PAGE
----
While the severity and path of the storm grabbing attention is still questionable, the impact would span Monday and Tuesday in central Pennsylvania.
How nasty the weather gets, if nasty at, all depends on the track and strength from Sandy, a hybrid storm, a nor'easter or a simple frontal passage.
In the worst-case scenario, an intense storm, turns inland from the Atlantic Ocean over New Jersey and Pennsylvania early next week.
Such a scenario would deliver high winds, heavy rain and perhaps high-elevation snow. Impacts would range from travel disruptions and foiled activities to downed trees, power outages and flash and urban flooding.
If the storm fails to turn westward over the region, a period or two of rain would occur Saturday night into Monday. Snow showers could occur over the mountains by early next week with noticeably blustery, progressively colder conditions for all.
The risk of flooding downpours and gusty thunderstorms will spread toward southern Florida as a tropical disturbance spreads northwestward from Cuba.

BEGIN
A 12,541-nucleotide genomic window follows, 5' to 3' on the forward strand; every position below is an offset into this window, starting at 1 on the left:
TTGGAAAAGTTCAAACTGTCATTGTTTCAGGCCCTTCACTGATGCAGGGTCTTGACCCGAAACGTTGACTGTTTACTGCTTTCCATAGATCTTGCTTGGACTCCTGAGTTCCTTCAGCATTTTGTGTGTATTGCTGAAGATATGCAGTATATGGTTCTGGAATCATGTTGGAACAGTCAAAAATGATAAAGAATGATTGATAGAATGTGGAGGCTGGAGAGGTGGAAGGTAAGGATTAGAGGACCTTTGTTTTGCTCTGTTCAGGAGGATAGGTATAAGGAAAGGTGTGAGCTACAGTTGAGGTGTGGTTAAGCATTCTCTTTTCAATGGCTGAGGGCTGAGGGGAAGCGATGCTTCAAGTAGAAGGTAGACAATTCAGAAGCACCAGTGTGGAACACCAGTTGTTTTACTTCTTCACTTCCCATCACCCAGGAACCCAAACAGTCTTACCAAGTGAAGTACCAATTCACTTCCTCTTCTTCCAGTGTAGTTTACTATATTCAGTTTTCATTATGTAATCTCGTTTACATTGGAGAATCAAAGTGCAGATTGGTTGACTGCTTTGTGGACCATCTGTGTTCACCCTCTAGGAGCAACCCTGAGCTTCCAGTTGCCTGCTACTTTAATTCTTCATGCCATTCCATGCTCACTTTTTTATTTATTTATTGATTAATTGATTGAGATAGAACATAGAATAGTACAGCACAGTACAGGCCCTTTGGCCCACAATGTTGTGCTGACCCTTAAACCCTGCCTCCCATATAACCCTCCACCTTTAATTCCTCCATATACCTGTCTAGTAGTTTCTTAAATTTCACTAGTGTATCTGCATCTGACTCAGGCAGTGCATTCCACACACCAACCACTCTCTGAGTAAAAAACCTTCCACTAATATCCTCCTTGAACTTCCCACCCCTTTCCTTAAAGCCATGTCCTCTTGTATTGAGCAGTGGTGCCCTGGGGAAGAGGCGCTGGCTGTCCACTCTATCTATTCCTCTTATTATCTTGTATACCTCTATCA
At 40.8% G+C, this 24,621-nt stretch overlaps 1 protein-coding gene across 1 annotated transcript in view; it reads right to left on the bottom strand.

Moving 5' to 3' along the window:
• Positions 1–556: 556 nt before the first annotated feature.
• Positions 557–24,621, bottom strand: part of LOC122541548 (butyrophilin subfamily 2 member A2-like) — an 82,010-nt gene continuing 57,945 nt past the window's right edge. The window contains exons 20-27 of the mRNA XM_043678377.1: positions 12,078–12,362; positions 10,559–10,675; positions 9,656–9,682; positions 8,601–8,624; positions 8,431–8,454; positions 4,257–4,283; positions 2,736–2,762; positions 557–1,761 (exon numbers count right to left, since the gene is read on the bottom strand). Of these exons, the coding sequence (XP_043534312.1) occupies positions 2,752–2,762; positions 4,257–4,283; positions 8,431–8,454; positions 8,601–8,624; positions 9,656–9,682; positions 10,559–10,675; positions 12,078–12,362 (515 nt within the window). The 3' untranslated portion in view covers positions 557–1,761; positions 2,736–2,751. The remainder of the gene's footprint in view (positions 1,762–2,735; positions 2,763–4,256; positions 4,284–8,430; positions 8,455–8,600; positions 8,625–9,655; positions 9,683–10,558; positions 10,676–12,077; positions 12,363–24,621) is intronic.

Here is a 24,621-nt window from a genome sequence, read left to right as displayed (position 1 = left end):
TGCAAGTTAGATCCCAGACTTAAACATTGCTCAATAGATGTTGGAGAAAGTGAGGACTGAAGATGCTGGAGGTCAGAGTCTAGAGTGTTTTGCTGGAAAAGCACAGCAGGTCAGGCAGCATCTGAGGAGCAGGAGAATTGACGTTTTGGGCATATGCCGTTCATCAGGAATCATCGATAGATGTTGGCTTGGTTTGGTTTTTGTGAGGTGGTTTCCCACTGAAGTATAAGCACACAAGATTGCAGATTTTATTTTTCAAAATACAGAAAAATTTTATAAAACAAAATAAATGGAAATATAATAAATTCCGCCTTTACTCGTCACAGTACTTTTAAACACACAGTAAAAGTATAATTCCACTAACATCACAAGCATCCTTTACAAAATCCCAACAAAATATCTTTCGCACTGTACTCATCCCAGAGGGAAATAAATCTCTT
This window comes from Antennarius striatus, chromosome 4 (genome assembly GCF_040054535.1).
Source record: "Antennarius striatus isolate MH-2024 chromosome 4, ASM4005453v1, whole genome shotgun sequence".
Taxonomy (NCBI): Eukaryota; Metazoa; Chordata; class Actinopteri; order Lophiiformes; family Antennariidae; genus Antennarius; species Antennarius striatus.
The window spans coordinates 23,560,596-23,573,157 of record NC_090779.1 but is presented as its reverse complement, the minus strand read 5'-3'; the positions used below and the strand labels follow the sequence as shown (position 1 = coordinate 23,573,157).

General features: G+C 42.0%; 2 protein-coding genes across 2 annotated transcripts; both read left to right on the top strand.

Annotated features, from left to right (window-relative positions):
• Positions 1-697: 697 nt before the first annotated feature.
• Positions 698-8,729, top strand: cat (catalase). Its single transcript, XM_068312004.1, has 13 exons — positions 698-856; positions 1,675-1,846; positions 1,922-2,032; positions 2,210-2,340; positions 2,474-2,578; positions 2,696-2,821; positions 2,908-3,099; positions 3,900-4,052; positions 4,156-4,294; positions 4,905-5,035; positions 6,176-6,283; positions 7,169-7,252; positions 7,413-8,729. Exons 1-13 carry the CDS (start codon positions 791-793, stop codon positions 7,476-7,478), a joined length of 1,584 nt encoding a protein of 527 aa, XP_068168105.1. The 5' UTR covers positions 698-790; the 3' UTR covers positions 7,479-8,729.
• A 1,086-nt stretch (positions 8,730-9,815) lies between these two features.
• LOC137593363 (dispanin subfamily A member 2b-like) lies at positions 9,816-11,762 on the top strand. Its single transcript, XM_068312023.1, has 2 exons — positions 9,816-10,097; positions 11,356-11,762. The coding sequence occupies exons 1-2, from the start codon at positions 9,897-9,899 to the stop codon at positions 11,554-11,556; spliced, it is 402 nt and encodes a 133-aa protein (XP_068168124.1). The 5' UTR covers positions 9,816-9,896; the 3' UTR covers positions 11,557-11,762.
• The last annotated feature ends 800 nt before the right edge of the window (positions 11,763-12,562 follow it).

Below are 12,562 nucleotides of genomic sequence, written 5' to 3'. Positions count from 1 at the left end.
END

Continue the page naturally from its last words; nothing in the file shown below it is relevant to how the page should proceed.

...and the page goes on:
Following a tropical threat for the United States Gulf coast next week, an uptick in tropical systems will continue for the next six to eight weeks.
After showers threaten to spoil outdoor plans over the weekend, Monday will feature great weather for the bank holiday in Wales and England.
On the heels of deadly Typhoon Mindulle, Typhoon Lionrock is poised to make landfall in Japan early next week with heavy rainfall, damaging winds and an inundating storm surge.
Relief from the heat baking Germany this weekend will come by early next week, but not before violent thunderstorms threaten northern areas to end the weekend.
Cedoux, Saskatchewan (1973)
Largest hailstone ever recorded in Canada. This stone was 4.5 inches in diameter and weighed a pound.
The Bronx, NY (1990)
Strong thunderstorms dumped 4.24 inches of rain.
Nassau, NY (1990)
Thunderstorm winds overturned boat, injuring 12.